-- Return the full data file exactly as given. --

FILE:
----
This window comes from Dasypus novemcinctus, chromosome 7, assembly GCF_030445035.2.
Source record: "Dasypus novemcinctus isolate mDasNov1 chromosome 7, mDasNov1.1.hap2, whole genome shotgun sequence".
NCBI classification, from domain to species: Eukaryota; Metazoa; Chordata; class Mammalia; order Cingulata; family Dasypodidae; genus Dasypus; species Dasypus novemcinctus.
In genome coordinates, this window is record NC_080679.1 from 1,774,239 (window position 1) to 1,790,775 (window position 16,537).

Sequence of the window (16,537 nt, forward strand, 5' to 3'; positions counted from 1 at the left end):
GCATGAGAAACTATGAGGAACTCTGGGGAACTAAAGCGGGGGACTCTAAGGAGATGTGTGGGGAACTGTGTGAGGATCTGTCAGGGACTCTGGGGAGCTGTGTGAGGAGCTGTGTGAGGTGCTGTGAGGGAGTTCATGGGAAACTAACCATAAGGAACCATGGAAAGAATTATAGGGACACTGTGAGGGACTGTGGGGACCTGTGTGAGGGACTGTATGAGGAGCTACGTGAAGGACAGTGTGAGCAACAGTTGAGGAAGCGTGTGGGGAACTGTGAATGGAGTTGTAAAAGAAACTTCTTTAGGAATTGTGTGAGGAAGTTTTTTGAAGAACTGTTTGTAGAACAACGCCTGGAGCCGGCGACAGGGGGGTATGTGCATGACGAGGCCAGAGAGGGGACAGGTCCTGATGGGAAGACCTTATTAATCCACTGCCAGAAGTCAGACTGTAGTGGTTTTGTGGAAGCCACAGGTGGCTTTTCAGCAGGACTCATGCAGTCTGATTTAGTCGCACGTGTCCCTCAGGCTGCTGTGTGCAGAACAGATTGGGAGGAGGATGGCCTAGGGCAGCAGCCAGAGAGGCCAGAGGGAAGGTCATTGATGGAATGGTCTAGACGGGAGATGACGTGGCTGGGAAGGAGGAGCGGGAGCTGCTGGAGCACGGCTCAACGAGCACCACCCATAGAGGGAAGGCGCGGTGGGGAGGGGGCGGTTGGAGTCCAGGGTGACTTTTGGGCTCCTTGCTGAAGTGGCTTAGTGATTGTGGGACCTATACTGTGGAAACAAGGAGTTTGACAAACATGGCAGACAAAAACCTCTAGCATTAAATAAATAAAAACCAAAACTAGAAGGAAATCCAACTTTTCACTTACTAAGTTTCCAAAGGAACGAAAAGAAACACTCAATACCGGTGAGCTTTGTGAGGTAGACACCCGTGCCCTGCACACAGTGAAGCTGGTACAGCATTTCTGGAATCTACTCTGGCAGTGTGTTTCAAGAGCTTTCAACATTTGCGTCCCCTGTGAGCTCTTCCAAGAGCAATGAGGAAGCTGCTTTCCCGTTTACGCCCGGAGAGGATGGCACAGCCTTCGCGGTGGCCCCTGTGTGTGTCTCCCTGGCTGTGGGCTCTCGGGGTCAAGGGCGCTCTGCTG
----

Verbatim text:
This window comes from Dasypus novemcinctus, chromosome 7, assembly GCF_030445035.2.
Source record: "Dasypus novemcinctus isolate mDasNov1 chromosome 7, mDasNov1.1.hap2, whole genome shotgun sequence".
NCBI classification, from domain to species: Eukaryota; Metazoa; Chordata; class Mammalia; order Cingulata; family Dasypodidae; genus Dasypus; species Dasypus novemcinctus.
In genome coordinates, this window is record NC_080679.1 from 1,774,239 (window position 1) to 1,790,775 (window position 16,537).

Sequence of the window (16,537 nt, forward strand, 5' to 3'; positions counted from 1 at the left end):
GCATGAGAAACTATGAGGAACTCTGGGGAACTAAAGCGGGGGACTCTAAGGAGATGTGTGGGGAACTGTGTGAGGATCTGTCAGGGACTCTGGGGAGCTGTGTGAGGAGCTGTGTGAGGTGCTGTGAGGGAGTTCATGGGAAACTAACCATAAGGAACCATGGAAAGAATTATAGGGACACTGTGAGGGACTGTGGGGACCTGTGTGAGGGACTGTATGAGGAGCTACGTGAAGGACAGTGTGAGCAACAGTTGAGGAAGCGTGTGGGGAACTGTGAATGGAGTTGTAAAAGAAACTTCTTTAGGAATTGTGTGAGGAAGTTTTTTGAAGAACTGTTTGTAGAACAACGCCTGGAGCCGGCGACAGGGGGGTATGTGCATGACGAGGCCAGAGAGGGGACAGGTCCTGATGGGAAGACCTTATTAATCCACTGCCAGAAGTCAGACTGTAGTGGTTTTGTGGAAGCCACAGGTGGCTTTTCAGCAGGACTCATGCAGTCTGATTTAGTCGCACGTGTCCCTCAGGCTGCTGTGTGCAGAACAGATTGGGAGGAGGATGGCCTAGGGCAGCAGCCAGAGAGGCCAGAGGGAAGGTCATTGATGGAATGGTCTAGACGGGAGATGACGTGGCTGGGAAGGAGGAGCGGGAGCTGCTGGAGCACGGCTCAACGAGCACCACCCATAGAGGGAAGGCGCGGTGGGGAGGGGGCGGTTGGAGTCCAGGGTGACTTTTGGGCTCCTTGCTGAAGTGGCTTAGTGATTGTGGGACCTATACTGTGGAAACAAGGAGTTTGACAAACATGGCAGACAAAAACCTCTAGCATTAAATAAATAAAAACCAAAACTAGAAGGAAATCCAACTTTTCACTTACTAAGTTTCCAAAGGAACGAAAAGAAACACTCAATACCGGTGAGCTTTGTGAGGTAGACACCCGTGCCCTGCACACAGTGAAGCTGGTACAGCATTTCTGGAATCTACTCTGGCAGTGTGTTTCAAGAGCTTTCAACATTTGCGTCCCCTGTGAGCTCTTCCAAGAGCAATGAGGAAGCTGCTTTCCCGTTTACGCCCGGAGAGGATGGCACAGCCTTCGCGGTGGCCCCTGTGTGTGTCTCCCTGGCTGTGGGCTCTCGGGGTCAAGGGCGCTCTGCTG